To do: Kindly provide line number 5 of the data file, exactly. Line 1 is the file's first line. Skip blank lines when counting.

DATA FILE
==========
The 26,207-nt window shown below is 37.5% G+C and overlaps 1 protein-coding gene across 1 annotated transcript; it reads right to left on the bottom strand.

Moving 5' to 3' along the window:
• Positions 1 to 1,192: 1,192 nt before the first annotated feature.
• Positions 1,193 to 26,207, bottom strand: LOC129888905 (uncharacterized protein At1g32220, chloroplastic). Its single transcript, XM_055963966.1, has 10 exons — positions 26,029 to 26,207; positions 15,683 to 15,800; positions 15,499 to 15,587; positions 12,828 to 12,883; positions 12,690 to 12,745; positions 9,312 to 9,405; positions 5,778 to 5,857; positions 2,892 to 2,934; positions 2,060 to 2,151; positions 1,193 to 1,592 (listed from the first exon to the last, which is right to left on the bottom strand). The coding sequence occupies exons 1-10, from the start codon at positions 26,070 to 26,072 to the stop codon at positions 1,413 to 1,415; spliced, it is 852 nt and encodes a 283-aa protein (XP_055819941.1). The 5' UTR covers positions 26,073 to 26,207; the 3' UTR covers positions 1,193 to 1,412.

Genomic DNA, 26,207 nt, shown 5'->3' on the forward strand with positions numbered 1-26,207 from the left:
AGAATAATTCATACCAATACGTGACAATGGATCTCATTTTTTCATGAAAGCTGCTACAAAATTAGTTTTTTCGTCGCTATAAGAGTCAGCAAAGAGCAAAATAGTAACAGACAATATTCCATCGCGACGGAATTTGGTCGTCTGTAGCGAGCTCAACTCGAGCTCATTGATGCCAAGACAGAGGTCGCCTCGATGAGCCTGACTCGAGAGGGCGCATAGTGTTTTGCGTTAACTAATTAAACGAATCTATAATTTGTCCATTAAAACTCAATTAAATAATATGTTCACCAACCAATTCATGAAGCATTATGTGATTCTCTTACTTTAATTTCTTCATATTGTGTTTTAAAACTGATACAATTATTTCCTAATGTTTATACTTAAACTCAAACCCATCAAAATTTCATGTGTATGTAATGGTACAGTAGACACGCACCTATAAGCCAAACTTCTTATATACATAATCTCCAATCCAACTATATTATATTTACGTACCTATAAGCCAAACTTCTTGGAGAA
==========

Genomic DNA, 26,207 nt, shown 5'->3' on the forward strand with positions numbered 1-26,207 from the left: